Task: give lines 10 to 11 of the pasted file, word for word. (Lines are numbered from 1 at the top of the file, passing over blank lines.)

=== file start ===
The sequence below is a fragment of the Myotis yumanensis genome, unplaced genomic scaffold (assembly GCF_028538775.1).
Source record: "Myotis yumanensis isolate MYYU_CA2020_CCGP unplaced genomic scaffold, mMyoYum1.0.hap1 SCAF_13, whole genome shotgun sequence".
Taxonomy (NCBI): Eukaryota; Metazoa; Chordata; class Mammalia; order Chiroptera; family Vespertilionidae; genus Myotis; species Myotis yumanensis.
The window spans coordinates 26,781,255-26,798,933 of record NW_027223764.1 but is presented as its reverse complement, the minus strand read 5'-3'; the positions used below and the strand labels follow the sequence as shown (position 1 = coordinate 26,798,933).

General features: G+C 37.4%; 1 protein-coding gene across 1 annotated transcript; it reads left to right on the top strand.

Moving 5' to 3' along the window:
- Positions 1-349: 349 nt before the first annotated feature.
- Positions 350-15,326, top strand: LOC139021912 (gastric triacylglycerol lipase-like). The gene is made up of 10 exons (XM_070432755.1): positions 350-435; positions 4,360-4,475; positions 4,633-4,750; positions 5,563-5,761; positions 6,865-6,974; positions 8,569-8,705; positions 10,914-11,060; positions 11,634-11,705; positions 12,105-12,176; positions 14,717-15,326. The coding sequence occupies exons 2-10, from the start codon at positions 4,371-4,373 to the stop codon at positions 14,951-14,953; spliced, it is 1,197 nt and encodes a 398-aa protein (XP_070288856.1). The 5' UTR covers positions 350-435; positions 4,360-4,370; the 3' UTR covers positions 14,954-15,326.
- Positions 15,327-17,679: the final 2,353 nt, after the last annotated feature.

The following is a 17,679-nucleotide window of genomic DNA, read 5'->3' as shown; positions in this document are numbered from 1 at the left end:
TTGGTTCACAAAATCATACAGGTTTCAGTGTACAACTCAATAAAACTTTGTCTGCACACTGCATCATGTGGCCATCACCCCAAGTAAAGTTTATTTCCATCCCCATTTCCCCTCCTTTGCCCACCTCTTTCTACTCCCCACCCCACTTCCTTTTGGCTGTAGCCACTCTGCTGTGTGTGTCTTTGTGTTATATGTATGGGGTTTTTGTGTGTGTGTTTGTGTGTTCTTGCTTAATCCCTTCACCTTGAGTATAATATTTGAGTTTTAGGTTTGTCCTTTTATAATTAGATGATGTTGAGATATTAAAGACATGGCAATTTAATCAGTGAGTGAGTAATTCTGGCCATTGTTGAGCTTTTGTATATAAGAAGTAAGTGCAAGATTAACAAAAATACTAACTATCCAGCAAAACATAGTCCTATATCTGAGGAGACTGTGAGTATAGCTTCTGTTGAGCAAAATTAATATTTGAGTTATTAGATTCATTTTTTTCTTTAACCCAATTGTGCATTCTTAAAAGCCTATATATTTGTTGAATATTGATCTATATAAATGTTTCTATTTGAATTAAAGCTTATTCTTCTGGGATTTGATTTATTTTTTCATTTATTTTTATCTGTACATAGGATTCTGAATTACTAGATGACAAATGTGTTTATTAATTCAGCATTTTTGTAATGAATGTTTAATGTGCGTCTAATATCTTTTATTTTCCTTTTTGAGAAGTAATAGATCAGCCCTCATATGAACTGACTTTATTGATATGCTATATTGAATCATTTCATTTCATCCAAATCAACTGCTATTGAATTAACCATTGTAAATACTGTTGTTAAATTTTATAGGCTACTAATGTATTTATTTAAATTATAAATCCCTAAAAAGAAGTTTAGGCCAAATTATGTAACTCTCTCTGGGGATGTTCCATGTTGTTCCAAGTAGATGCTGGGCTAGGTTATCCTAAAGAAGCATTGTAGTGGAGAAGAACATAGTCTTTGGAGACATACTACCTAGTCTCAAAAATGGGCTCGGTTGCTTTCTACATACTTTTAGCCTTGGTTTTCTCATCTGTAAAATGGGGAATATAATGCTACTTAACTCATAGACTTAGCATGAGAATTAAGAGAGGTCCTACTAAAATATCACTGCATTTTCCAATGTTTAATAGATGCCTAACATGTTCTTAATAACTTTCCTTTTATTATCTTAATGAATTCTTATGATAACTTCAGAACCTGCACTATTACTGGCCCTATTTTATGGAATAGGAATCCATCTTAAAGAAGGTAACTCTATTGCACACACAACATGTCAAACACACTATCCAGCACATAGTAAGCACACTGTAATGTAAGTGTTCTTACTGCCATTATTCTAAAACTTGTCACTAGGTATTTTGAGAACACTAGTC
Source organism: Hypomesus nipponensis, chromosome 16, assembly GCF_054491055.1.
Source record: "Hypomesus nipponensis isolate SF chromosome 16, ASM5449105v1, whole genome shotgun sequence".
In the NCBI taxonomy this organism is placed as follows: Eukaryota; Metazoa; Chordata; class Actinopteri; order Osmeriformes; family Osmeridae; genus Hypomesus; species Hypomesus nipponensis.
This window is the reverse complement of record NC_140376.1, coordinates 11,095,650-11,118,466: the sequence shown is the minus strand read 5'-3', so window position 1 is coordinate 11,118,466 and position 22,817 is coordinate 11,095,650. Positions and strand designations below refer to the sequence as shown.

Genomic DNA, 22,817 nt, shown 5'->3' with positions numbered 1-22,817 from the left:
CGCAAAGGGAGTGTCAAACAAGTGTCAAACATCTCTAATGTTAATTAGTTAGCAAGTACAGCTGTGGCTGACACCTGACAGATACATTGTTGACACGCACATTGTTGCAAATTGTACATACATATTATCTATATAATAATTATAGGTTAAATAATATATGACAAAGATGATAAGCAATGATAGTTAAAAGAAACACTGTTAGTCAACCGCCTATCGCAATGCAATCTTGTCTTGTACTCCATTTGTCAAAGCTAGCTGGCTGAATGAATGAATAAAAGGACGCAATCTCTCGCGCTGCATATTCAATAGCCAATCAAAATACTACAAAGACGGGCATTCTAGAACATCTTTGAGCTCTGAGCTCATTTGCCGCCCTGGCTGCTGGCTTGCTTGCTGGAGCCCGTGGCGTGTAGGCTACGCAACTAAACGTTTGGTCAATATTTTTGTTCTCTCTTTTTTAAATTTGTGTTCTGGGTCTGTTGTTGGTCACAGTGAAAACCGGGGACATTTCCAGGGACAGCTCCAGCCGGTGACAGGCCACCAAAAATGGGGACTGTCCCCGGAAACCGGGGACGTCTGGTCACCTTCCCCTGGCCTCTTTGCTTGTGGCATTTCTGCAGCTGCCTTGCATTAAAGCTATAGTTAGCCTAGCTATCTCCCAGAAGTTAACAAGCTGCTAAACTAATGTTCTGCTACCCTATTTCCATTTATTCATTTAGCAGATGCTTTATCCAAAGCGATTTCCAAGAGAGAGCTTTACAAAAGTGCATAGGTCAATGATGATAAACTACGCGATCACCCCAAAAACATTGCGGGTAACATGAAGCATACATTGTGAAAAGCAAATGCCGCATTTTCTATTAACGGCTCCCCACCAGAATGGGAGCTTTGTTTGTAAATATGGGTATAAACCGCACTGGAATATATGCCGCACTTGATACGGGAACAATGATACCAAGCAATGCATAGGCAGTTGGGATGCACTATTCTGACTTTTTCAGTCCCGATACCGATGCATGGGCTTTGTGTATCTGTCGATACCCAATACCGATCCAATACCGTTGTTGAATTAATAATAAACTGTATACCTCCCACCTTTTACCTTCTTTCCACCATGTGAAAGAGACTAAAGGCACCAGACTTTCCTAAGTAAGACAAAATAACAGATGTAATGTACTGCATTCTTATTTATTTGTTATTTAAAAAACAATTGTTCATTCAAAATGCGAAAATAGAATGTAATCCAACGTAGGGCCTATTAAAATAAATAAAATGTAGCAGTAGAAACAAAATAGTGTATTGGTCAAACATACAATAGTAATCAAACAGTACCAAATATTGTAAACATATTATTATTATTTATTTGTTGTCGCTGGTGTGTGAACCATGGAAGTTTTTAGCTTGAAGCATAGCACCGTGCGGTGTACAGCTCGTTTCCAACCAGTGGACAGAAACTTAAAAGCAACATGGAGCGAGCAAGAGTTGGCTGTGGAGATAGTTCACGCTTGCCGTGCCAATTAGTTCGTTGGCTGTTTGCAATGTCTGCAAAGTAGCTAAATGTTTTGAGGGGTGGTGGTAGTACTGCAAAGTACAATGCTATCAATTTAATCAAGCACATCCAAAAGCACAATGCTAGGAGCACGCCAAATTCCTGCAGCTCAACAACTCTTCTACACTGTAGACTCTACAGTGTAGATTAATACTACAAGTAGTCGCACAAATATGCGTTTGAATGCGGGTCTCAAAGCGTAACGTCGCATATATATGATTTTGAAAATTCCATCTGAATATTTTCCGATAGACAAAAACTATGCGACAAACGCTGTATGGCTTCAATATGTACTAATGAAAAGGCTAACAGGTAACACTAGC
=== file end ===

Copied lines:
The following is a 17,679-nucleotide window of genomic DNA, read 5'->3' as shown; positions in this document are numbered from 1 at the left end:
TTGGTTCACAAAATCATACAGGTTTCAGTGTACAACTCAATAAAACTTTGTCTGCACACTGCATCATGTGGCCATCACCCCAAGTAAAGTTTATTTCCATCCCCATTTCCCCTCCTTTGCCCACCTCTTTCTACTCCCCACCCCACTTCCTTTTGGCTGTAGCCACTCTGCTGTGTGTGTCTTTGTGTTATATGTATGGGGTTTTTGTGTGTGTGTTTGTGTGTTCTTGCTTAATCCCTTCACCTTGAGTATAATATTTGAGTTTTAGGTTTGTCCTTTTATAATTAGATGATGTTGAGATATTAAAGACATGGCAATTTAATCAGTGAGTGAGTAATTCTGGCCATTGTTGAGCTTTTGTATATAAGAAGTAAGTGCAAGATTAACAAAAATACTAACTATCCAGCAAAACATAGTCCTATATCTGAGGAGACTGTGAGTATAGCTTCTGTTGAGCAAAATTAATATTTGAGTTATTAGATTCATTTTTTTCTTTAACCCAATTGTGCATTCTTAAAAGCCTATATATTTGTTGAATATTGATCTATATAAATGTTTCTATTTGAATTAAAGCTTATTCTTCTGGGATTTGATTTATTTTTTCATTTATTTTTATCTGTACATAGGATTCTGAATTACTAGATGACAAATGTGTTTATTAATTCAGCATTTTTGTAATGAATGTTTAATGTGCGTCTAATATCTTTTATTTTCCTTTTTGAGAAGTAATAGATCAGCCCTCATATGAACTGACTTTATTGATATGCTATATTGAATCATTTCATTTCATCCAAATCAACTGCTATTGAATTAACCATTGTAAATACTGTTGTTAAATTTTATAGGCTACTAATGTATTTATTTAAATTATAAATCCCTAAAAAGAAGTTTAGGCCAAATTATGTAACTCTCTCTGGGGATGTTCCATGTTGTTCCAAGTAGATGCTGGGCTAGGTTATCCTAAAGAAGCATTGTAGTGGAGAAGAACATAGTCTTTGGAGACATACTACCTAGTCTCAAAAATGGGCTCGGTTGCTTTCTACATACTTTTAGCCTTGGTTTTCTCATCTGTAAAATGGGGAATATAATGCTACTTAACTCATAGACTTAGCATGAGAATTAAGAGAGGTCCTACTAAAATATCACTGCATTTTCCAATGTTTAATAGATGCCTAACATGTTCTTAATAACTTTCCTTTTATTATCTTAATGAATTCTTATGATAACTTCAGAACCTGCACTATTACTGGCCCTATTTTATGGAATAGGAATCCATCTTAAAGAAGGTAACTCTATTGCACACACAACATGTCAAACACACTATCCAGCACATAGTAAGCACACTGTAATGTAAGTGTTCTTACTGCCATTATTCTAAAACTTGTCACTAGGTATTTTGAGAACACTAGTC